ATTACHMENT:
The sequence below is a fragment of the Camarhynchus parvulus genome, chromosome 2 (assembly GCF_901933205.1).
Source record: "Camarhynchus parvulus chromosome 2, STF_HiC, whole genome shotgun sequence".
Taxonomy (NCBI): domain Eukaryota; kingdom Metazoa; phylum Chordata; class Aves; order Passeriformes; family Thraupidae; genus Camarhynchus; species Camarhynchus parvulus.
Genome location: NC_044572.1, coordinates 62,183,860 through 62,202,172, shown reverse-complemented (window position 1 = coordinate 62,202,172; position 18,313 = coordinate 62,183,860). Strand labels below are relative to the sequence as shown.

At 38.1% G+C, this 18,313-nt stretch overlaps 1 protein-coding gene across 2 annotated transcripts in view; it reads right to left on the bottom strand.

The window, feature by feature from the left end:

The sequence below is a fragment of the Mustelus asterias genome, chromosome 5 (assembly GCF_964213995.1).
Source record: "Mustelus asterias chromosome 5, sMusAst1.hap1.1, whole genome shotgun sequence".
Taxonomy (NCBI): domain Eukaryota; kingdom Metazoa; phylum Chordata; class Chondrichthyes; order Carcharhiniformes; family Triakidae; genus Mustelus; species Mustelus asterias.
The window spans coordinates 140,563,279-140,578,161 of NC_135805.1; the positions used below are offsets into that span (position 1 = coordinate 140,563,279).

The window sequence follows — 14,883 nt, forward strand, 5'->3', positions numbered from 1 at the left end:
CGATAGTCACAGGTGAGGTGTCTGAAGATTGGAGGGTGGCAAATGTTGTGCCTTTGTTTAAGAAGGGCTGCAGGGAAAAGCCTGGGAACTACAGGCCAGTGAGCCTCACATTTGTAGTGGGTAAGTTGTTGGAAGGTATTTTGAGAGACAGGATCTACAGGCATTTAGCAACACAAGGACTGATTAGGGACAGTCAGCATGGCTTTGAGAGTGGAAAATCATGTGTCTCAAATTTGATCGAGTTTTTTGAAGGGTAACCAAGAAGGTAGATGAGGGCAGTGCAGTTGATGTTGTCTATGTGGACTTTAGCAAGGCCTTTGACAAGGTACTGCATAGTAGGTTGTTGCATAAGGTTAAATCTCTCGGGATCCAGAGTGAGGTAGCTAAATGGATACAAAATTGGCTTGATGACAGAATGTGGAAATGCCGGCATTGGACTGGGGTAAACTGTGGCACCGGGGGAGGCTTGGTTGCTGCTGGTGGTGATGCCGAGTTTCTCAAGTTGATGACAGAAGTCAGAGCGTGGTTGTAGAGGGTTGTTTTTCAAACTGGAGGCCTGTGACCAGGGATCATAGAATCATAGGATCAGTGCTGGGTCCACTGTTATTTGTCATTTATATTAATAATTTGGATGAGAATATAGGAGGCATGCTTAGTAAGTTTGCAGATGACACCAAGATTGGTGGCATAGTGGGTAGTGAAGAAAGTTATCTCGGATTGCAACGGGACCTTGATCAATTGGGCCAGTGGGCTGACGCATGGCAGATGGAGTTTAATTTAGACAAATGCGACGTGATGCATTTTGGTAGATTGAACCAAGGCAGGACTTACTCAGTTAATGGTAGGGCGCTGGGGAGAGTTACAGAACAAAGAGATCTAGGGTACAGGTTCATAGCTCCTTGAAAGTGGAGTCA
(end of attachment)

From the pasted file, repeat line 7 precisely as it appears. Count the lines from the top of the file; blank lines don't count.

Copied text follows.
The sequence below is a fragment of the Mustelus asterias genome, chromosome 5 (assembly GCF_964213995.1).